Abdominopelvic CT findings in patients with novel coronavirus disease 2019 (COVID‐19)

Goldberg-Stein S, Fink A, Paroder V, Kobi M, Yee J, Chernyak V.

Abdominopelvic CT findings in patients with novel coronavirus disease 2019 (COVID-19).

Abdom Radiol (NY). 2020;45(9):2613-2623.

https://doi.org/10.1007/s00261-020-02669-2

While the COVID-19 virus is most commonly associated with respiratory disease, this article examines abdominopelvic findings in patients with COVID-19. The article mentions that findings on an abdominal CT may be the first sign of COVID-19, as the lung bases are typically a part of the scan, and 57% of imaged patients had findings typical of COVID-19 in the lung bases. The study looked at 141 COVID-19 positive patients who had an abdominopelvic CT within two weeks of their positive test, and found 57% had positive findings. Reported clinical symptoms in COVID-19 positive patients include nausea, vomiting, and loose stools. In this retrospective study, the authors found the most common imaging abnormality to be mural thickening of the colon. Additional common findings were gallbladder distention, nonspecific renal stranding, and bladder wall thickening. Younger age, male gender, and lower hemoglobin levels were independent predictors of having positive CT findings. The authors state additional studies are required for further evaluation of abdominal findings, and acknowledge a limitation of their study that some of these findings may be due to chronic disease or unrelated to COVID-19.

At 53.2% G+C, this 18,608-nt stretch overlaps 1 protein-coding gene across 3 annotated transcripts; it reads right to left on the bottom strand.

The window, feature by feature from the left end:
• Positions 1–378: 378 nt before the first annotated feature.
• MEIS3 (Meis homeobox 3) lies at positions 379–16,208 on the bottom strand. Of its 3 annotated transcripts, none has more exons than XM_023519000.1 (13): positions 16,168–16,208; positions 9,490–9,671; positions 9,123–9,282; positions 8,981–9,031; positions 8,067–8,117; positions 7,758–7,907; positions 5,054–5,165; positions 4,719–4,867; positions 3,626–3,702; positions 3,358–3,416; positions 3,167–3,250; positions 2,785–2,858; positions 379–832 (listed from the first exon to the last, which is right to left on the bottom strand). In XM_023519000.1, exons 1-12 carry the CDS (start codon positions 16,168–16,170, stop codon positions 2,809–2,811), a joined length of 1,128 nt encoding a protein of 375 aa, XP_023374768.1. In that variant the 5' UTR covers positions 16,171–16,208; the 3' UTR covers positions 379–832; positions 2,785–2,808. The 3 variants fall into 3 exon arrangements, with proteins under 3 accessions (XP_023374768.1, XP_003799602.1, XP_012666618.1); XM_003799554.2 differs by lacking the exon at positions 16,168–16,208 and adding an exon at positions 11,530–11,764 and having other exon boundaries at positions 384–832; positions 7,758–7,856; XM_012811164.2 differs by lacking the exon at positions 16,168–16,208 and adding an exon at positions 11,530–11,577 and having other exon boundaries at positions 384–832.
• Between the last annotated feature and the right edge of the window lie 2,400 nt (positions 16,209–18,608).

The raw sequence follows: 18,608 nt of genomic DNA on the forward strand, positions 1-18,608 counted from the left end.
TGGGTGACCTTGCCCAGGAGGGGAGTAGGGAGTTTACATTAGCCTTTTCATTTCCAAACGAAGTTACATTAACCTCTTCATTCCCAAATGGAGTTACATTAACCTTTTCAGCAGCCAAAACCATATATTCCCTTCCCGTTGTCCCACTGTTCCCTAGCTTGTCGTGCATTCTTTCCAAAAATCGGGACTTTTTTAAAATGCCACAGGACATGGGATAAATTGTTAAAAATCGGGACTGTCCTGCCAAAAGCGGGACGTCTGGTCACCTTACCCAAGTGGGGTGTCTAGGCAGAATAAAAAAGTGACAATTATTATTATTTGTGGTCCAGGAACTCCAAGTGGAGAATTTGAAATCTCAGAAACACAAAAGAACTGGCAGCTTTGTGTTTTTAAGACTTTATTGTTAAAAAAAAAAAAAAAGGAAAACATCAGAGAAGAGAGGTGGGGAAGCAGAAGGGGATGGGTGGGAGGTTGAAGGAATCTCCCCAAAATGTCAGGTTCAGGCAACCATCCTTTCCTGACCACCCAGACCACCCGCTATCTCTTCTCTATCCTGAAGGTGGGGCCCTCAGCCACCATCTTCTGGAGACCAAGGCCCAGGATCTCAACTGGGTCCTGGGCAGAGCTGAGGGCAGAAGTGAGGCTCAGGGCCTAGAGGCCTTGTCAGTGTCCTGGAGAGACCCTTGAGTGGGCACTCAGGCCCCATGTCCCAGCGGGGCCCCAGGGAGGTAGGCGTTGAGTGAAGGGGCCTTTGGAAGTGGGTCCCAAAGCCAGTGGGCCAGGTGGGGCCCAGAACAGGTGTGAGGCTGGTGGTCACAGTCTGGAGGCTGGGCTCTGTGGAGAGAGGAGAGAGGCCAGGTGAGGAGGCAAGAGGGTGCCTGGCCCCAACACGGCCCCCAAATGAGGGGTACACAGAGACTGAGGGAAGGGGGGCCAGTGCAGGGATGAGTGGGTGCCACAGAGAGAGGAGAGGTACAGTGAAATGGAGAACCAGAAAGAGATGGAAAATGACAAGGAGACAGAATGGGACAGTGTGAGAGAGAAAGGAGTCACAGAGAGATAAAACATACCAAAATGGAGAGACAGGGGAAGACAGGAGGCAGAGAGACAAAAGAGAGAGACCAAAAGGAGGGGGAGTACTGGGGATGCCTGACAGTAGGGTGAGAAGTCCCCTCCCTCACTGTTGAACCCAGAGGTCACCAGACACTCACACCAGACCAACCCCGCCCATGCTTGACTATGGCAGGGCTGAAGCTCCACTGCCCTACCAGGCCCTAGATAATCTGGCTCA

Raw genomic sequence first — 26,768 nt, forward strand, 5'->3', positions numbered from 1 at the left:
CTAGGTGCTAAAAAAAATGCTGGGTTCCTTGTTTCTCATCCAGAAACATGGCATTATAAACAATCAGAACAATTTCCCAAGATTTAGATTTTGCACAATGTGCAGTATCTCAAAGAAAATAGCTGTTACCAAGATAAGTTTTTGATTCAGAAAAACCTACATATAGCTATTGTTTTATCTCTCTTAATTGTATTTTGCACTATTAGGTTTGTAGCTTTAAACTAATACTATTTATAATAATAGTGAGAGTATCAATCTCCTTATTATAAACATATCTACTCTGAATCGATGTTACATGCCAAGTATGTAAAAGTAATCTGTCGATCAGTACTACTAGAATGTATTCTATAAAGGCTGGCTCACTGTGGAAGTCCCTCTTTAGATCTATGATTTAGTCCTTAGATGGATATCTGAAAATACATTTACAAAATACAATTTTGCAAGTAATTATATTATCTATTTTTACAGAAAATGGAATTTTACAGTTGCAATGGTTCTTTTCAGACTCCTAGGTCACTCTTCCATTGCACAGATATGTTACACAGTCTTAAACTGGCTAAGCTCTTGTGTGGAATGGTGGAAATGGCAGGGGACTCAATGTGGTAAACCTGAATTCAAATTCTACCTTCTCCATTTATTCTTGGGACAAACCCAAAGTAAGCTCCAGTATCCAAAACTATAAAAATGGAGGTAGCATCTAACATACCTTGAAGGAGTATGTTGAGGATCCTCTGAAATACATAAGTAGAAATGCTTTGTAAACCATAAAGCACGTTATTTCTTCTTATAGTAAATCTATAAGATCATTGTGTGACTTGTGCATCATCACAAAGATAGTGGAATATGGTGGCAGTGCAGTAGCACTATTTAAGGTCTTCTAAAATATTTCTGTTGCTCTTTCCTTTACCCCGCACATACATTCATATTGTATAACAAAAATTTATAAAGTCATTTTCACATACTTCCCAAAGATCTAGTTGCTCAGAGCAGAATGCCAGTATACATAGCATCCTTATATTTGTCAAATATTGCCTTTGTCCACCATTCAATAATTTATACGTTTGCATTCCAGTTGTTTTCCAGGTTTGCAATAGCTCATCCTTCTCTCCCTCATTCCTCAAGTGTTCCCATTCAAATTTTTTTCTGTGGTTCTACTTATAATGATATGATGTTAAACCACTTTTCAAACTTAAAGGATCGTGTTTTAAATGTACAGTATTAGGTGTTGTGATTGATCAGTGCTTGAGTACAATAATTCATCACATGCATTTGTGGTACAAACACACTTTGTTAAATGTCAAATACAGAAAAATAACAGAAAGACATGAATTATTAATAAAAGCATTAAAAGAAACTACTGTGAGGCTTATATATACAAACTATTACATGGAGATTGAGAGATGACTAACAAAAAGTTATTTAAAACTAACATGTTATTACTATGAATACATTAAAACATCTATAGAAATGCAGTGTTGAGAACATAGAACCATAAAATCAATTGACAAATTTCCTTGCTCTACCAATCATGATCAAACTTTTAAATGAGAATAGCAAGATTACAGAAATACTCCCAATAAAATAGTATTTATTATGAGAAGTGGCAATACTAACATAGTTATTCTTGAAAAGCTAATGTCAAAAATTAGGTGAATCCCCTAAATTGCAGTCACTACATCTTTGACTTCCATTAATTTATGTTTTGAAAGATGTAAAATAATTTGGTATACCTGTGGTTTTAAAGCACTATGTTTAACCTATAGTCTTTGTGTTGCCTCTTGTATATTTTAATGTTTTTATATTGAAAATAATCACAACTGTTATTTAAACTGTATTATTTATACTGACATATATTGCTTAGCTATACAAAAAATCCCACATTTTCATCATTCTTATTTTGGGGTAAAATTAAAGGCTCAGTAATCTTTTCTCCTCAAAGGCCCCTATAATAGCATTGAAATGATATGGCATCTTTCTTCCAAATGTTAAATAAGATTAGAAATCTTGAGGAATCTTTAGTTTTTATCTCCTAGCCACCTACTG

Acute Appendicitis During Coronavirus Disease 2019 (COVID-19): Changes in Clinical Presentation and CT Findings

Romero J, Valencia S, Guerrero A.

Acute Appendicitis During Coronavirus Disease 2019 (COVID-19): Changes in Clinical Presentation and CT Findings.

J Am Coll Radiol. 2020;17(8):1011-1013.

https://doi.org/10.1016/j.jacr.2020.06.002

This article begins by noting several studies worldwide have demonstrated a trend of fewer patients presenting to emergency departments since the start of the coronavirus pandemic. with a significant increase in intensive care admission rates. Specifically addressing appendicitis, the authors have noted a similar trend, with fewer overall cases, but more cases with advanced presentations. The authors present a retrospective study comparing the same three month period in pre-pandemic 2019 and during the pandemic 2020. There were 141 CT scans performed in the 2019 period to evaluate for appendicitis, with 30% positive, and 55 scans  in the 2020 period, with 46% positive, a statistically significant increase. Additionally, the authors evaluated the severity of appendicitis by classifying the presentation into five categories, from probable appendicitis to complicated ruptured appendicitis. The intra-pandemic period found a statistically significant increase in proportion of severe cases when compared to before the pandemic. The authors believe the changes in presentation were due to their home country of Colombia issuing a mandatory stay-at-home order.